Tag Archives: moving

Tiny House, Weird Neighborhood

Here I am writing The Phil Factor in my third home in the last 11 1/2 years. It’s because I’m always “on the lam”, staying one step ahead of the law. I wonder if anyone has ever been on the lam on an actual lamb. I think trying to get away quickly while riding a lamb would be ill advised, although if you were on the lam on a lamb you could always eat it if you ran out of food. You can’t do that with a motorcycle. For those of you curious, it is on the “lam”, not on the “lamb”. Yes, I looked it up just to be sure. I have to keep moving, otherwise my mysterious past would catch up with me.


I don’t actually move that much. I moved about a year after starting The Phil Factor in 2005 and stayed there about 10 1/2 years, until I moved yesterday. As the title implies, I moved into a tiny house.


No, that’s not my new tiny house, and truth be told, I did downsize significantly, but not into a tiny house like that. And sadly, my new house isn’t on wheels. What is it with the tiny house people? Sure they save money on property taxes and utilities, but to what end? How many tiny house millionaires have you heard of? If you’re a tiny person I suppose that a tiny house wouldn’t be so bad. Like I said, that’s not me, but right now my life is filled with boxes waiting to be unpacked and me wondering where everything is going to go.

For me, more interesting than my house, is my neighborhood. It’s the kind of neighborhood that you’d find in a Stephen King novel. It’s a small street, just six tenths of a mile long, ending in  cul-de-sac. Most people that have never been on the street don’t even know it’s there. The entrance to the street sits between two businesses on a main road. If you stand on the main road and look up the street you can’t really see anything. It turns sharply after about a hundred yards/metres. If you’re looking for it you can just barely see the first driveway but the rest of the street disappears in between tall trees on both sides. After you go around that sharp turn you enter a street that was probably an idyllic little neighborhood when it was built in the 1960’s.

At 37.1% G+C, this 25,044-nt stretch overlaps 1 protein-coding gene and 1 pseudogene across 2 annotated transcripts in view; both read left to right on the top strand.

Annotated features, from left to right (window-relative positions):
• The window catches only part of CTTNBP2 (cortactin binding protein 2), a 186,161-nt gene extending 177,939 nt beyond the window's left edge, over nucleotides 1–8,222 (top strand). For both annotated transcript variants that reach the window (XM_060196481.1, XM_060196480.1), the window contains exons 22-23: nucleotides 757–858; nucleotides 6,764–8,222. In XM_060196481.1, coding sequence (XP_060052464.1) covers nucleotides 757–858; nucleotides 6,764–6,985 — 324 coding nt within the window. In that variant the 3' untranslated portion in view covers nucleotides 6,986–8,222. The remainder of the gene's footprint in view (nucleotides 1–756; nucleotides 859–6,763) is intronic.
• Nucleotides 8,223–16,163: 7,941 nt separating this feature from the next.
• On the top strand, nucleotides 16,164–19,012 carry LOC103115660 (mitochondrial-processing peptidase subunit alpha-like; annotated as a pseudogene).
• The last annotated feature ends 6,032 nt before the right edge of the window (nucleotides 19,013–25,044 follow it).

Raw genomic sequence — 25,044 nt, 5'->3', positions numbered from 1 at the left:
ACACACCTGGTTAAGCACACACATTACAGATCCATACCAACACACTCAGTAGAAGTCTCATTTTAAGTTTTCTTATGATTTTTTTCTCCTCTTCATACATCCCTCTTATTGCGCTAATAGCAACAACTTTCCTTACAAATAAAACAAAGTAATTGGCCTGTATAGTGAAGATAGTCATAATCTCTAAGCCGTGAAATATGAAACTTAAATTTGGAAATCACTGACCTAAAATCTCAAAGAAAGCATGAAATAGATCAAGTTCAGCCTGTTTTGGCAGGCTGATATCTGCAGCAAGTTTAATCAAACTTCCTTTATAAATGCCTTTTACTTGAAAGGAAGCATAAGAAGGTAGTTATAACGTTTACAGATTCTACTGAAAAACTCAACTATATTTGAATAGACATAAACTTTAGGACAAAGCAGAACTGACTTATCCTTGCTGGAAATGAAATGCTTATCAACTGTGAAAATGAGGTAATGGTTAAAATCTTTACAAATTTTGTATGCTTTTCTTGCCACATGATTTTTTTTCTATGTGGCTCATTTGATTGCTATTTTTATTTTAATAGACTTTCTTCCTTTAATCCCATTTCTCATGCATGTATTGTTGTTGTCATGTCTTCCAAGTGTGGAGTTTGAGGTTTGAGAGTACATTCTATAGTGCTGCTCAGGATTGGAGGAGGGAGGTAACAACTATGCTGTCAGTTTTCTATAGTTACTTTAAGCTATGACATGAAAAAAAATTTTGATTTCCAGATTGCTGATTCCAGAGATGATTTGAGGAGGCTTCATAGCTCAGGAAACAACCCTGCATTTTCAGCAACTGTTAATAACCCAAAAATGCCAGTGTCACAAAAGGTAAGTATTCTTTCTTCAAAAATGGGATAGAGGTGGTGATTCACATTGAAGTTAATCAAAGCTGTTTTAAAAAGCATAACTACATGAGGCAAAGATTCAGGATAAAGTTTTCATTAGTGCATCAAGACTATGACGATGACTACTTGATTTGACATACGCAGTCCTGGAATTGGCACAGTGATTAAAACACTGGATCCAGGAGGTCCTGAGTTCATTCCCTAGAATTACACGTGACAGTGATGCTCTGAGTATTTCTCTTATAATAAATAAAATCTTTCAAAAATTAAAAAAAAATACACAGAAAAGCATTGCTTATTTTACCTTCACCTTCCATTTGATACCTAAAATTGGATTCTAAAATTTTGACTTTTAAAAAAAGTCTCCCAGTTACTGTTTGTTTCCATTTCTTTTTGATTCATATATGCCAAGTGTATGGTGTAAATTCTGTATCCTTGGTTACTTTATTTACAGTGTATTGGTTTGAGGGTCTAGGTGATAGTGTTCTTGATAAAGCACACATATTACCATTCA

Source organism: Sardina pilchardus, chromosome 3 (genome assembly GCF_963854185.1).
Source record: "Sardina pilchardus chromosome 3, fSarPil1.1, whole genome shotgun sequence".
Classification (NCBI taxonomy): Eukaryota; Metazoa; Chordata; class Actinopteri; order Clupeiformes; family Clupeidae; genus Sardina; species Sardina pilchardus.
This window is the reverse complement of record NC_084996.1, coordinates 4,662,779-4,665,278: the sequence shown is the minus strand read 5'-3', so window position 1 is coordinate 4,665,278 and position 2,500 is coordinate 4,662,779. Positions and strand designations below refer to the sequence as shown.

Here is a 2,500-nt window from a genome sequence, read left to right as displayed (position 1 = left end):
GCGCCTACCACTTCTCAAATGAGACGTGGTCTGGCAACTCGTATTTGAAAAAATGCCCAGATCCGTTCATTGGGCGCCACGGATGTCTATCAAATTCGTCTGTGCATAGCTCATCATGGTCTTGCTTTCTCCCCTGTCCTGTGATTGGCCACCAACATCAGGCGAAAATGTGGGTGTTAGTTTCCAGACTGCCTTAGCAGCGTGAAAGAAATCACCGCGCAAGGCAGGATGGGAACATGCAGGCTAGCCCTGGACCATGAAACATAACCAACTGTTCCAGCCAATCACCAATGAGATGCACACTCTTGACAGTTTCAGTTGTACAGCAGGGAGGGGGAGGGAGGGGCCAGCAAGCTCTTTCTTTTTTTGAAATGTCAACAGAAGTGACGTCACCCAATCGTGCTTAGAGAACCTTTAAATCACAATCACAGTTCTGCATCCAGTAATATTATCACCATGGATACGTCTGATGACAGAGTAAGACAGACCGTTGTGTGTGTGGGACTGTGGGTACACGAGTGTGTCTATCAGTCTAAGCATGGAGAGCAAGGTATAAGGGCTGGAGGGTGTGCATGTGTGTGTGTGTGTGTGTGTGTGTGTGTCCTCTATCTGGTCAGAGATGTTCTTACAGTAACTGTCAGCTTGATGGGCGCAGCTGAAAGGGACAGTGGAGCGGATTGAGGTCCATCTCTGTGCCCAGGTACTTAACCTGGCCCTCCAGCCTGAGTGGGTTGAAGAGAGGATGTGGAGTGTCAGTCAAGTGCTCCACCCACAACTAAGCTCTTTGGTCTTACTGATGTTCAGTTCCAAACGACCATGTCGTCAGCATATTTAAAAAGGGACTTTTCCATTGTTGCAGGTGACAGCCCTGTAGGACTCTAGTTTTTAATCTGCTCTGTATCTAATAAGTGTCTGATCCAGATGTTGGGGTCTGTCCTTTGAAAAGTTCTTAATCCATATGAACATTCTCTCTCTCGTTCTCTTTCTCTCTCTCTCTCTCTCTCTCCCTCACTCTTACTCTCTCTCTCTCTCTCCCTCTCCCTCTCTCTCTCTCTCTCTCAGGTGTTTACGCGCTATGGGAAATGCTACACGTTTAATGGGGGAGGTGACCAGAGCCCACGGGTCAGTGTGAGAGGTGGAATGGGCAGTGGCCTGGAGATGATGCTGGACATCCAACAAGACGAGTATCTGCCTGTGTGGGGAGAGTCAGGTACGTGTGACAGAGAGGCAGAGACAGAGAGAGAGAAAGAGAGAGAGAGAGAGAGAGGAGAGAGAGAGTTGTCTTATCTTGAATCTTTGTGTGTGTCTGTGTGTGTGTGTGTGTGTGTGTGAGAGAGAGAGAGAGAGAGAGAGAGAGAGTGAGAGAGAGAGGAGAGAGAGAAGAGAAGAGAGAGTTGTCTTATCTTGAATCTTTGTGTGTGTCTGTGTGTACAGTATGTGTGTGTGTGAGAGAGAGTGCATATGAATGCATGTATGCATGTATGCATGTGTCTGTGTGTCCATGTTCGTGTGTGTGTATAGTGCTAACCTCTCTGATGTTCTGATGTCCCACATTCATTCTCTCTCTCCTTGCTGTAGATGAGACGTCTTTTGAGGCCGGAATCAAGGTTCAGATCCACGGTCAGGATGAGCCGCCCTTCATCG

Aside from being a street that seems to be hidden in plain sight, why do I find it a little spooky? Like I said, it stretches off of a main road into nothing. It’s surrounded by woods on all sides. Also, with the exception of a few invaders, most of the homes on the street are occupied by either their original owners, or the children of the original owners. I’m worried that I may have moved into some sort of weird cult neighborhood.  (Even if it’s not a weird cult, it’s possible that implying my neighbors are cultists may not be the best way to make new friends)

Thirdly, it has no streetlights. Being away from other main roads or streets and stretching straight into a woodsy area makes it inky black outdoors at night and in the early morning. It’s the kind of darkness that cloys at you and swallows up everything about twenty yards/metres ahead and behind you.